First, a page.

A lthough employee relocations historically have been viewed as obligatory for workers to accept, employers seldom saw the transfers in a strategic light.
That appears to be changing, as moves are finally being analyzed as elements of long-term talent development processes instead of haphazard responses to skills or personnel crises.
The recession forced a drastic shift in relocation philosophies in the last two years, as companies struggled to find the right people for a position, move them where they’re needed and keep them there in an economically feasible way. Yet one of the latest trends in relocation—if not the leading one—is employees’ refusal to move, leaving employers scrambling to fill positions as hiring struggles to return to pre-recession levels.
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“Many people are turning down assignments because of their negative equity situations,” says Jeffrey W. Palmer, president and owner of Palmer Moving and Storage in Warren, Michigan. “One in five homes has negative equity, and the number of people who have lost money on their homes has strongly affected relocations. We have seen double-digit drops in relocations in the last two years.”
This widespread predicament has generated huge interest in pre-decision services—detailed analyses of all the costs of a relocation for both the employee and the employer. For the employee, they include broker appraisals of the value of an employee’s home and the steps a company will take to help the employee sell it.
They also include evaluation of help and funds the employee will receive for the move, such as packing, moving and storage services, assistance in finding a residence, help with finding a job or paying for additional education for a spouse, and funds for everything from incentives to make the move to assistance for education costs and trips home. Employers learn not only what the total cost of the move will be, but also whether the employee can afford to make the move based on his or her home equity situation.
“Pre-decision services used to be offered only for international relocation,” says Ellie Sullivan, director of consulting for Weichert Relocation Resources. “Now they are being offered to key talent for domestic relocation.”
The popularity of pre-decision services is growing rapidly, says Nick Stevovich, vice president of client engagement at relocation provider Sirva. “In 2009, we had only three companies use our pre-decision services; we have 47 clients using it now and expect 15 to 20 more in the next three months. This is the fastest adoption I’ve ever seen.”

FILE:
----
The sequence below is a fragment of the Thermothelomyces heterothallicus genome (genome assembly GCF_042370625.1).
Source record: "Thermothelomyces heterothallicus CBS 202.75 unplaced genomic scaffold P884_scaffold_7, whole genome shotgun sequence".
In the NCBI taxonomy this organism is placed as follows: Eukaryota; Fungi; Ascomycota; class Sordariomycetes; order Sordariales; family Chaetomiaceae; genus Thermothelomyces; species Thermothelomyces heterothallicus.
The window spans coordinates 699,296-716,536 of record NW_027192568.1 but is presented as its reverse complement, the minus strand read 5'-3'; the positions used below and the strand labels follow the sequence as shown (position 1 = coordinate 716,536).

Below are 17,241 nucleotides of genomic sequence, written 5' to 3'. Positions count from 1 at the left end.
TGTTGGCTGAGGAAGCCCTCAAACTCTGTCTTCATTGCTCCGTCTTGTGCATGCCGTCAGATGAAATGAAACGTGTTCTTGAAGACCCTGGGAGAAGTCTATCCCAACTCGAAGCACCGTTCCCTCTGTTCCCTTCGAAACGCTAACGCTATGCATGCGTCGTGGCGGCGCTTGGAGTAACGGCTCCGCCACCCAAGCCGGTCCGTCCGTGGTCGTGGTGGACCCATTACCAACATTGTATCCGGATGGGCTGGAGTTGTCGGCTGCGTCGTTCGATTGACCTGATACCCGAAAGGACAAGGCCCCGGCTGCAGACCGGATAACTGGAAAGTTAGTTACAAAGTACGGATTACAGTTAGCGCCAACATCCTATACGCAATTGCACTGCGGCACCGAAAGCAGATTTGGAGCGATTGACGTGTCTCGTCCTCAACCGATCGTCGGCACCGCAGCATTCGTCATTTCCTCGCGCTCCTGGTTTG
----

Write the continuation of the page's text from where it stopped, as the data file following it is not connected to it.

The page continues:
Norwell, Massachusetts-based Weichert’s 2010 “Mobility and the Current Real Estate Market” survey of 200 North American companies also showed fast take-up: Sixty-five percent of respondents currently offer pre-decision and loss-on-sale assistance, and 11 percent plan to do so by the end of the year.
With home sales taking months, “companies can’t mobilize the talent they need,” says Scott Sullivan, vice president of Brookfield Global Relocation Services. So companies are using relocation service providers to determine the “impact of the transfer on both the employee and the employer. They want to see if the employee can even take the assignment or if the company can or wants to pay all the relocation costs,” he says.
Loss-on-sale assistance, in which the company compensates the employee for some portion of the difference between the house’s purchase price and current market value, sometimes is an aspect of pre-decision services. “The loss-of-sale benefit is being used a lot more frequently than two years ago, so companies are examining it a lot more closely,” Palmer says. “Some companies are eliminating it completely, and some are capping it.”
Many employees fear that turning down a relocation could hurt their career, but that may not be the case, says Scott Sullivan, whose company has its U.S. headquarters in Woodridge, Illinois. “Companies do understand the housing situation. We recommend that companies talk with the transferee about costs and the pros and cons of taking or not taking a relocation.”
Tenet Healthcare, which owns hospitals in 10 states, relocates 500 to 600 people a year, but only 20 percent of those are long-term or permanent moves. That group consists of executives at the director level and above, such as hospital administrators, CEOs, CFOs and chief nursing officers. “The other 80 percent of moves are doctors, nurses and technicians,” says Shelley Giles, director of relocation, travel and meeting services.
Because doctors are heavily regulated for moves, Dallas-based Tenet offers them a lump sum of $20,000 to $30,000 and helps administer it. Nurses and technicians also receive lump sums of $5,000 to $10,000 along with the moving of household goods and some final travel funds.
It might seem that Tenet would offer more relocation benefits to nurses in light of the profession’s personnel shortage, but the shortfall also means high turnover. “Tenet won’t spend a lot of money to relocate someone who may leave,” Giles says.